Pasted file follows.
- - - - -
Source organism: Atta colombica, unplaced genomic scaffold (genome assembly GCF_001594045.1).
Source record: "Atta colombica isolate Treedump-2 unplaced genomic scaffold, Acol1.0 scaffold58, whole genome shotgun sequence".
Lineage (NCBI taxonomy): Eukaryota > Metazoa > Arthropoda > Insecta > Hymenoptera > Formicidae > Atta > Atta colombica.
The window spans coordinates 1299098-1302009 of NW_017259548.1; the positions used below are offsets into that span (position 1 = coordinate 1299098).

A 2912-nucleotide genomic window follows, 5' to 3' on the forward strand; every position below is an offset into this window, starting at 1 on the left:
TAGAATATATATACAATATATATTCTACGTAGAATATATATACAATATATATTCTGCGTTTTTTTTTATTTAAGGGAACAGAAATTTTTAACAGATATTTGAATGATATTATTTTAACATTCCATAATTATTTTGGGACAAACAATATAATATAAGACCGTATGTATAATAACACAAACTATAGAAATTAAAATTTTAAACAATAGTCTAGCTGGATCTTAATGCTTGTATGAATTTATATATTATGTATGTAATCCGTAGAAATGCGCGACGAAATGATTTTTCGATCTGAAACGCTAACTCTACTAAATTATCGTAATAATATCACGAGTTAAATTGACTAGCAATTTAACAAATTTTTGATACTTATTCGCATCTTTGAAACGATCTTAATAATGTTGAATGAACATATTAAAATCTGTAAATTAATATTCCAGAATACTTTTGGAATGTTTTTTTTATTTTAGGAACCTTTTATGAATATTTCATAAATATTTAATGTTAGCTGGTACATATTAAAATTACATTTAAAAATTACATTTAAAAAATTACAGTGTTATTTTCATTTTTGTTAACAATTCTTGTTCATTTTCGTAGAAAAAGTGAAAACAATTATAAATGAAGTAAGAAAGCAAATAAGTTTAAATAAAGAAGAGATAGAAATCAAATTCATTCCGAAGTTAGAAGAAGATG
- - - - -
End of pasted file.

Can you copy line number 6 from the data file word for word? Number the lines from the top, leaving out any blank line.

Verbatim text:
TAGAATATATATACAATATATATTCTACGTAGAATATATATACAATATATATTCTGCGTTTTTTTTTATTTAAGGGAACAGAAATTTTTAACAGATATTTGAATGATATTATTTTAACATTCCATAATTATTTTGGGACAAACAATATAATATAAGACCGTATGTATAATAACACAAACTATAGAAATTAAAATTTTAAACAATAGTCTAGCTGGATCTTAATGCTTGTATGAATTTATATATTATGTATGTAATCCGTAGAAATGCGCGACGAAATGATTTTTCGATCTGAAACGCTAACTCTACTAAATTATCGTAATAATATCACGAGTTAAATTGACTAGCAATTTAACAAATTTTTGATACTTATTCGCATCTTTGAAACGATCTTAATAATGTTGAATGAACATATTAAAATCTGTAAATTAATATTCCAGAATACTTTTGGAATGTTTTTTTTATTTTAGGAACCTTTTATGAATATTTCATAAATATTTAATGTTAGCTGGTACATATTAAAATTACATTTAAAAATTACATTTAAAAAATTACAGTGTTATTTTCATTTTTGTTAACAATTCTTGTTCATTTTCGTAGAAAAAGTGAAAACAATTATAAATGAAGTAAGAAAGCAAATAAGTTTAAATAAAGAAGAGATAGAAATCAAATTCATTCCGAAGTTAGAAGAAGATG